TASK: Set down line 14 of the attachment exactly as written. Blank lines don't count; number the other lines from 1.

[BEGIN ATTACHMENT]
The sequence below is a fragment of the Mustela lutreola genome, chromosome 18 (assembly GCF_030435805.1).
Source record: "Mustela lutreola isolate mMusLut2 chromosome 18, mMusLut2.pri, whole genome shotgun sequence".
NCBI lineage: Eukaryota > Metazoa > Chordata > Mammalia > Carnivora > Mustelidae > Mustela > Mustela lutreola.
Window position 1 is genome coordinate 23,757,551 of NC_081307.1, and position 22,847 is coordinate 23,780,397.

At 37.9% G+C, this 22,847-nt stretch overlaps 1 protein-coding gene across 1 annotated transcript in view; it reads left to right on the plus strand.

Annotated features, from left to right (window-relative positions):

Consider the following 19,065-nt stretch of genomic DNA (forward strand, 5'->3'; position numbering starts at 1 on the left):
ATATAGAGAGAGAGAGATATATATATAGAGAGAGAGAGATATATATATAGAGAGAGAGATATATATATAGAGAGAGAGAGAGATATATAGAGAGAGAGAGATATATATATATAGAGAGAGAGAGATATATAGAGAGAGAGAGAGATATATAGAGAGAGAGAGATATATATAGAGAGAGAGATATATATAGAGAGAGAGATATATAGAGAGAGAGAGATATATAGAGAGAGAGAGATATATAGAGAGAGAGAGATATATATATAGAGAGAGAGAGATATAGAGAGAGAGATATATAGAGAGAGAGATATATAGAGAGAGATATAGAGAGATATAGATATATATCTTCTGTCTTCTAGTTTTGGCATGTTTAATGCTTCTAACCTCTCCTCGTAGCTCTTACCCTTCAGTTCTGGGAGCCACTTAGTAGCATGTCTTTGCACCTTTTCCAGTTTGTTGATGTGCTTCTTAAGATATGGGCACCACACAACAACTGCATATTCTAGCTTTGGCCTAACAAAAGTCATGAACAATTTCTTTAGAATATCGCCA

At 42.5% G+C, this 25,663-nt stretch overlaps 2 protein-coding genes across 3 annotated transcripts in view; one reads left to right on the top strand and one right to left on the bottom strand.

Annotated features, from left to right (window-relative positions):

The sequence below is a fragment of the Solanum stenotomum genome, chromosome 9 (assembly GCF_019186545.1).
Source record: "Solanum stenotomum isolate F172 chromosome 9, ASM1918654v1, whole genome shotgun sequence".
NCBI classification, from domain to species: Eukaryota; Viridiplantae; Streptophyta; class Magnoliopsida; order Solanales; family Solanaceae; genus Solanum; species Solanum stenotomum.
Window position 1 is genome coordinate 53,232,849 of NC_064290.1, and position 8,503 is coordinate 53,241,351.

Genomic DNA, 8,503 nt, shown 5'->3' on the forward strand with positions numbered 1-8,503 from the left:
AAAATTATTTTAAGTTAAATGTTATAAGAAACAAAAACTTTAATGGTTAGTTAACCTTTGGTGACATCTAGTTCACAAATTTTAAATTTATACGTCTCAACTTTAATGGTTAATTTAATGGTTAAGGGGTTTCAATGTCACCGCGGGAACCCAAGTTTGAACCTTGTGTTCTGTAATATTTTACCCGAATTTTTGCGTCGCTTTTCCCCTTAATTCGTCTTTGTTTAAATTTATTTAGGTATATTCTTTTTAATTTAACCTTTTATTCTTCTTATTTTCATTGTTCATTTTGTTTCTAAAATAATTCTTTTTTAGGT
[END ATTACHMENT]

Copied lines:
Window position 1 is genome coordinate 53,232,849 of NC_064290.1, and position 8,503 is coordinate 53,241,351.